A rising concern for university students across the United Kingdom is the lack of mental health policies in effect. Suicide rates and mental health conditions have had a drastic increase within the last few years.


Even with the increase in demand, many top universities in Britain are still without a mental health policy in action. Prestigious universities like Birmingham and the London School of Economics, do not have any policies regarding mental health, and eight other institutions are currently revising their policies after receiving backlash from the government.


According to the Institute for Public Policy Research, in the last decade, there has been a fivefold increase in students who have declared a mental health condition. Without mental health policies to lean on for support, student suicide rates have steadily increased.


The Office of National Statistics revealed that in 2017, 95 student suicides were recorded in England and Wales. During that year, the suicide death rate was up by 4.7 deaths per 100,000 students and was seen higher in men than women.


Due to the alarming statistics, universities across the country have been placed under scrutiny to improve their mental health services and support to students in need.


To help address the pressing matter, the government has plans to open a University Mental Health Charter in Bristol within the next two years. By opening this charter the hope is to increase and promote student mental health.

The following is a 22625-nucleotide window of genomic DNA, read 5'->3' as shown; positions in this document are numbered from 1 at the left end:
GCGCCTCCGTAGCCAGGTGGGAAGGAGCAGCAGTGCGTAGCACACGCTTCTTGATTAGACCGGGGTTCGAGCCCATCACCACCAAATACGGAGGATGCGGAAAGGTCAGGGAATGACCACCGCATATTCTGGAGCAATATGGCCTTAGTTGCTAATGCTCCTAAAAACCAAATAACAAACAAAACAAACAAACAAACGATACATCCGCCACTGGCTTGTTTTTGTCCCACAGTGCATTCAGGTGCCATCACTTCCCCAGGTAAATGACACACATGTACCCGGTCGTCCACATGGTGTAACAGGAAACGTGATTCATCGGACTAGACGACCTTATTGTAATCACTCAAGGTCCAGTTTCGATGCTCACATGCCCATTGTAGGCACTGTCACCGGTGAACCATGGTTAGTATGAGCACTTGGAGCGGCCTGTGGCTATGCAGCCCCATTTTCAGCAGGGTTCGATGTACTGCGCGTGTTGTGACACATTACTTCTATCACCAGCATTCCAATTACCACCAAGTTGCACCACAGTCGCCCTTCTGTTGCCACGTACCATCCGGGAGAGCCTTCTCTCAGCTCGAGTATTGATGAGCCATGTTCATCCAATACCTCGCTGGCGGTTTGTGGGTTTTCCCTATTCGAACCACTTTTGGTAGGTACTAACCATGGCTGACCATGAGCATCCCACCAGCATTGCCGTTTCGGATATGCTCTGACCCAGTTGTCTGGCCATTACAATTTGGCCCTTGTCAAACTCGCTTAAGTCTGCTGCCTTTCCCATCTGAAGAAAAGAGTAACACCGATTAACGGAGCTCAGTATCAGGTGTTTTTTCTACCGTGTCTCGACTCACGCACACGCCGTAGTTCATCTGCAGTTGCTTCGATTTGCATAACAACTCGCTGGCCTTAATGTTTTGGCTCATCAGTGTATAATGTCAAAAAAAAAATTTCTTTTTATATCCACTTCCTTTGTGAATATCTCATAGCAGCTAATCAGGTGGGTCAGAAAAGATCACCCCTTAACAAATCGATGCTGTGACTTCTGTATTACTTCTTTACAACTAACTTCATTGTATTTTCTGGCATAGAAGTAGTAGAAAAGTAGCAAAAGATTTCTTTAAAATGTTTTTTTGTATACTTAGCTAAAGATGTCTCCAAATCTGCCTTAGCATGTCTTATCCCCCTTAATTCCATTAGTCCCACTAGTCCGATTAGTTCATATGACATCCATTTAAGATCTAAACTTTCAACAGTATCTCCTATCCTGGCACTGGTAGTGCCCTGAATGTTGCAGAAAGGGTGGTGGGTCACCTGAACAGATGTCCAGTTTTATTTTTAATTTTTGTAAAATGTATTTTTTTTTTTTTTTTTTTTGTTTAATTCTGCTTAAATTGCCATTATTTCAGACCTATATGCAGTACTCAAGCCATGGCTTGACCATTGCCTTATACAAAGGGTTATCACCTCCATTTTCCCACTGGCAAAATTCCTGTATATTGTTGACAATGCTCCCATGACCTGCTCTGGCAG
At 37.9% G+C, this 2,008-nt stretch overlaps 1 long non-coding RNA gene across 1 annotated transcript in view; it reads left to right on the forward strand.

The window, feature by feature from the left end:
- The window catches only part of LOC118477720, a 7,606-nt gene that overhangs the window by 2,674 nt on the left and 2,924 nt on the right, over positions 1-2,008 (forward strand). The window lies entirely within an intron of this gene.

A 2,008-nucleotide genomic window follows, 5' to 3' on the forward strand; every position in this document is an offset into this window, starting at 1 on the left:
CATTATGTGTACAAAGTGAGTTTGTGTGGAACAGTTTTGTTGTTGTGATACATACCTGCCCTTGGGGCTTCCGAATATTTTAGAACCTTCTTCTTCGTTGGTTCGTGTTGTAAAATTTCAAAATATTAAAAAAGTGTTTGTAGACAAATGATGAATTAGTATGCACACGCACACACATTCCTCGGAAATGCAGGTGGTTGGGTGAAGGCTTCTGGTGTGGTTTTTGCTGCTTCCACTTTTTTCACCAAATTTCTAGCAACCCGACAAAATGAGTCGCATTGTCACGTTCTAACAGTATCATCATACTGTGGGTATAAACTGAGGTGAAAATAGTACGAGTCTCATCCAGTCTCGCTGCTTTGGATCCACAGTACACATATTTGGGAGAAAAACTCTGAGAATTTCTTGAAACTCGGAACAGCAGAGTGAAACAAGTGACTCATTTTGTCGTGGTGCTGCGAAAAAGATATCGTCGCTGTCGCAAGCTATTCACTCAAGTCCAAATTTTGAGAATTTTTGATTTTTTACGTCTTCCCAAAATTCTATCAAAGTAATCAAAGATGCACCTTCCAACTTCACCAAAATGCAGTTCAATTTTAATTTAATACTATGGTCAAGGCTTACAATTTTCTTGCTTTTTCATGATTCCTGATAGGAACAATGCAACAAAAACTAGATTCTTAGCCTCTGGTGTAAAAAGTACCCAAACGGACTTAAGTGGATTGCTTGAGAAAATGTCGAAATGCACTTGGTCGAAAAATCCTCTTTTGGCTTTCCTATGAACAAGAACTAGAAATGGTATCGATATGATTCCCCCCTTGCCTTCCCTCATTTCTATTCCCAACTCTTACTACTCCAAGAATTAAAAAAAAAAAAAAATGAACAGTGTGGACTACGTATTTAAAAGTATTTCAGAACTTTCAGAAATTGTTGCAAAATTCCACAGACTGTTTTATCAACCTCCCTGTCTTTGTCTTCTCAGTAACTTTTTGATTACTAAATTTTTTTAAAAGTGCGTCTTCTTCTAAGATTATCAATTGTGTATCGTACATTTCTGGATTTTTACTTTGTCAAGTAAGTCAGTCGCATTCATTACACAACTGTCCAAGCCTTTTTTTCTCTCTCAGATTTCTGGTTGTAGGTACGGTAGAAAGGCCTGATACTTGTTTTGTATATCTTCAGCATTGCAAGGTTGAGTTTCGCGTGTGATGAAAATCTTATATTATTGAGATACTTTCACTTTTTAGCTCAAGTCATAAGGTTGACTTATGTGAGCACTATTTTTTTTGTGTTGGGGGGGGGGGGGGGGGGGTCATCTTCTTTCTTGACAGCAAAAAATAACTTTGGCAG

In addition, Universities UK (UKK) recently announced its partnership with National Health Service (NHS) leaders to find better solutions to increase mental health support and decrease the suicide rate within the constraints of the university. Other universities, like the University of Derby and Bristol University, have already made investments and change to their policies.


The University of Derby requires all students to take a course in mental health and wellbeing. The course shows healthy alternatives to help them cope with the stressors they may encounter in their academic and personal lives.


At Bristol University, where 11 students committed suicide in the past 18 months, a team of professionals will be available 24/7 who will be providing pastoral care to its students.


Leading initiatives such as these will help provide students with the mental health support that they need. Sam Gyimah, the co-Minister for High Education, emphasizes that there is no negotiation when it comes to the wellbeing and mental health of a university’s students.